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After exhausting the "Secret Museum of Mankind" The Secret Museum Of Mankind, Vol. 1: Ethnic Music Classics 1925-1948 and other assorted collections, my search for great vintage world music brought me to this double disc set. I was immediately impressed with the variety and quality of music contained herein, and would say that the tracks are easily on a par with the best vintage world collections I've heard. Moreover, the tracks are sequenced in a way which engages the listener and hints at the musical similarities which somehow transcended time and place. The digital transfers are very clean and clear, without feeling devoid of high end liveliness. Each song is a pleasure to listen to, and I don't think anyone with an interest in vintage world music could contest the quality of these tracks.

The packaging raises other issues, namely about what is essential and what is frivolous: The book could easily be considered frivolous, with very little information about the music itself and almost every page filled with the artwork and ephemera that adorned 78's and gramophone products. While these images are interesting and aesthetically pleasing, they do leave me wishing for a little more discographical information. However, the record company states that they were trying to achieve a certain feeling and experience, that of listening to and looking over these old records. Perhaps they should have set their sights a little higher, but they do accomplish their mission. There is also still some information, but it is limited to song and performer names and the year and place each record was made.

So is this collection a worthwhile investment?
Read more ›
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I love vintage music collections and world/ethnic field recordings. This is actualy a great collection of tracks and the book is nice to look at as a photo/montage/collage piece of art, but unfortunately this collection does not give the usual track-by-track breakdown information and in fact doesn't give you a solid track listing. The music is great but, with such excellently-annotated series of the same musical styles (such as the Secret Museum of Mankind and the many great discs from the Airhoolie and Old Hat labels) I can't give this one 5 stars. I wish they'd collect this info and somehow get it to the many folks who have ordered this otherwise excellent collection of music.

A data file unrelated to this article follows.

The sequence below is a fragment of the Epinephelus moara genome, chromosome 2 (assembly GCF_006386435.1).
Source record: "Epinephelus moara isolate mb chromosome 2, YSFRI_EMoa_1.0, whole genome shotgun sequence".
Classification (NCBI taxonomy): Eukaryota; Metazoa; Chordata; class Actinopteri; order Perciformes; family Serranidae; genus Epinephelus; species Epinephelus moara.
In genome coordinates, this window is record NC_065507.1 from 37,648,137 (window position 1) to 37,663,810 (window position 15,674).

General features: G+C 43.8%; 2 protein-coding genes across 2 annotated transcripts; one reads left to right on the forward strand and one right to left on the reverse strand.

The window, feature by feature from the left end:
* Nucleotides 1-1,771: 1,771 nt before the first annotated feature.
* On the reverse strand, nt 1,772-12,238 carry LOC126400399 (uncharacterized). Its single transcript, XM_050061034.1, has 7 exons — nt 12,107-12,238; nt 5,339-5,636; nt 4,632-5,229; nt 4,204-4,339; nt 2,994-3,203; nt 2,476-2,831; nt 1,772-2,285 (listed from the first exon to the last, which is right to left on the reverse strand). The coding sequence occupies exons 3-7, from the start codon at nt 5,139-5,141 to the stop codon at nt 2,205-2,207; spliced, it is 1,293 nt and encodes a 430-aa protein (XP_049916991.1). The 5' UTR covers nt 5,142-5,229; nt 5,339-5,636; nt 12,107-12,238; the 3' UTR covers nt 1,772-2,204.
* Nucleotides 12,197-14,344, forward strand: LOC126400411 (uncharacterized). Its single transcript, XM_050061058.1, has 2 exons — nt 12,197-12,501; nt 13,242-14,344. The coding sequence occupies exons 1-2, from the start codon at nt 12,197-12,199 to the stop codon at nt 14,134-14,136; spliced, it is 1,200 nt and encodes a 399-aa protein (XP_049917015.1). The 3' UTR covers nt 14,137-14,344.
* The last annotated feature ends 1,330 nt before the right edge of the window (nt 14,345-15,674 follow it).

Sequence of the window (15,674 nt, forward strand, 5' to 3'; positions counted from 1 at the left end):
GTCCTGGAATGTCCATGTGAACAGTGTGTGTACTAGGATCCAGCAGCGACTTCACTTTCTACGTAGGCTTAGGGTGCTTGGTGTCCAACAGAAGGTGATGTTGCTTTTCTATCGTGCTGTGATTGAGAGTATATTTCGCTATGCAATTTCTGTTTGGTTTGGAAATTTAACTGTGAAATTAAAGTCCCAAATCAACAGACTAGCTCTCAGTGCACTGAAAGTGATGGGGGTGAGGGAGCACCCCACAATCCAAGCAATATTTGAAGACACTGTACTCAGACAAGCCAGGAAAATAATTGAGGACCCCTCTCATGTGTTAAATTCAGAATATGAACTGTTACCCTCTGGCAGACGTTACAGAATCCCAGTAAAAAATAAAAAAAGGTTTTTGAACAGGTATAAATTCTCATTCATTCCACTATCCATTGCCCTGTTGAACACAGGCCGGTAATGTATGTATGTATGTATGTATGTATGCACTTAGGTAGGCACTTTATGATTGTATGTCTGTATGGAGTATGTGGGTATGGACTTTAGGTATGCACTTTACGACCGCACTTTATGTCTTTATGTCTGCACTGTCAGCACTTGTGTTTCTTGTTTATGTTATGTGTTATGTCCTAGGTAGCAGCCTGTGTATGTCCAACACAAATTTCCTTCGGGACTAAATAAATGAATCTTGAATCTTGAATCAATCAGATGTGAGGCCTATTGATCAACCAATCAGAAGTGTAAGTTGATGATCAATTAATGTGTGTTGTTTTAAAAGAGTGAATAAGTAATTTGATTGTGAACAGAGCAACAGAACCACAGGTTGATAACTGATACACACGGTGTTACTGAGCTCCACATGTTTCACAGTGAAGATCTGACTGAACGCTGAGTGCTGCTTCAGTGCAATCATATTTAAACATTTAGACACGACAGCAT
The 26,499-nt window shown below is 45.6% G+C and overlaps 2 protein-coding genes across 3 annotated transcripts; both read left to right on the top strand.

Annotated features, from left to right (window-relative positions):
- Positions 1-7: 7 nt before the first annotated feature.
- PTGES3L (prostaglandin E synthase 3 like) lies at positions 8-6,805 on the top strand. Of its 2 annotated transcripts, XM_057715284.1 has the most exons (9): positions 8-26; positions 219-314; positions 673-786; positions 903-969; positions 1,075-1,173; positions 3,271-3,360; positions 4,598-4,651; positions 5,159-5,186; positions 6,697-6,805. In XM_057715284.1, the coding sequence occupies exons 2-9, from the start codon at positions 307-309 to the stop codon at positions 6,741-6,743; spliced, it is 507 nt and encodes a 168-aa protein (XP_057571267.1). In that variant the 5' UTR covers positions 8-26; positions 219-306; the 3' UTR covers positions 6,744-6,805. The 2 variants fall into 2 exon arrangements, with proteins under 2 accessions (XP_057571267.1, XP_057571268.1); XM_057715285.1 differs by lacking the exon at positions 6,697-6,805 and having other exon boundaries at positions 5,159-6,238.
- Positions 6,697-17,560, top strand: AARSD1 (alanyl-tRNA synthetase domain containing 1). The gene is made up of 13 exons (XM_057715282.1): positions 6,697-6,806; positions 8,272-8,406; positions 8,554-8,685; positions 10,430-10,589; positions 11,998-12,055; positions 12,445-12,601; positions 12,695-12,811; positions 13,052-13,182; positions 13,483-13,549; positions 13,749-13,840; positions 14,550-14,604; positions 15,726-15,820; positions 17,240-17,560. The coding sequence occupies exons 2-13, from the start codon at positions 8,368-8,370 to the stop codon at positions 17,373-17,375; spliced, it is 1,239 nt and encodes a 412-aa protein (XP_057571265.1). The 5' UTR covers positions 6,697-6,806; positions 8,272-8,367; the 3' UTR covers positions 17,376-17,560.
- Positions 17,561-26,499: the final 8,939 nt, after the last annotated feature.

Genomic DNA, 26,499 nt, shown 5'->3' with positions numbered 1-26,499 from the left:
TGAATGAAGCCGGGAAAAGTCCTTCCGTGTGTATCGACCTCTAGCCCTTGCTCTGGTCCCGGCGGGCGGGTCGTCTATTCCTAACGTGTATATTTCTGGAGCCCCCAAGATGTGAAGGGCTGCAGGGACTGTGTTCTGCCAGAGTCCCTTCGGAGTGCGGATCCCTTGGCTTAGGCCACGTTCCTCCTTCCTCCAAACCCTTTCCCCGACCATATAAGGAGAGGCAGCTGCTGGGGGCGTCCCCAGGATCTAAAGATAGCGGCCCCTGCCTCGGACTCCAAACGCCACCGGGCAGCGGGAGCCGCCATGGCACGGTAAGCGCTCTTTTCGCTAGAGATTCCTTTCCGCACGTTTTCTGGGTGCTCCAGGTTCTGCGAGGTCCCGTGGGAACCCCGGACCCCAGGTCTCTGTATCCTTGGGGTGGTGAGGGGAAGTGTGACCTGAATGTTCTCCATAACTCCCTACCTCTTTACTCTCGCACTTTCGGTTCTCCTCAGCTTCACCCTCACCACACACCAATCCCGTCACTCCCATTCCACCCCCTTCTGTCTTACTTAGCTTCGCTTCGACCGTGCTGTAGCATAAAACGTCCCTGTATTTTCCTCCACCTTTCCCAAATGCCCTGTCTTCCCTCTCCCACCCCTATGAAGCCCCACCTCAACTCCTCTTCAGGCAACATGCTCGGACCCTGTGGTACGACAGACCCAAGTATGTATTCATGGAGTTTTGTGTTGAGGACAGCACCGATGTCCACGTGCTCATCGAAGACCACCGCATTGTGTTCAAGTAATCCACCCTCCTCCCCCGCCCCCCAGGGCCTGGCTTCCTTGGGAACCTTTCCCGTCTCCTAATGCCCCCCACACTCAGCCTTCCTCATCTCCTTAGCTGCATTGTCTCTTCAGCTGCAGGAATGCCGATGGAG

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I am fascinated by all music and recorded sounds, from a brand-new recording to the first recorded human voice of 1860. But I do listen with a critical ear, and I do appreciate the quality of the audio, packaging, and background information. Dust-to-Digital is in the forefront of all those aspects. So much for my background.

If you love world music, especially vintage world music, there is no doubt as to your loving this collection. None of the nattering nabobs of negativity speak of any aspect which over-rides the experience of listening to the wonderful music collected by Robert Millis and Jeffery Taylor.

Sure, it would be great if the hardcover book in which the discs are housed contained a well-researched essay and discography about these recordings, but it doesn't--probably because the primary and secondary source material for this information doesn't exist. What data that can be gleaned from the disc's label, or guesses at the data, are presented. The book is a visual collection of the disc labels, sleeves, and paper ephemera.

In reference to the few negative comments here, most all are personal opinions and should be left just as that. The only comment I wish to dispute (however minor) is that the discs are kept in place with a sticky substance (with concerns about the long-term archival effect). The "hub" which holds each disc in place on the inside boards of the hardcover book is not a "sticky substance" but is a piece of silicone. Silicone is a very stable substance that ought to do no damage to the disc in the long-term. In fact, this "hub" is supporting each disc in such as way that it is not touching any surface and is safer and more archival than an acid-free paper sleeve.

Basically, nothing matters but the music--and it is supremely enjoyable.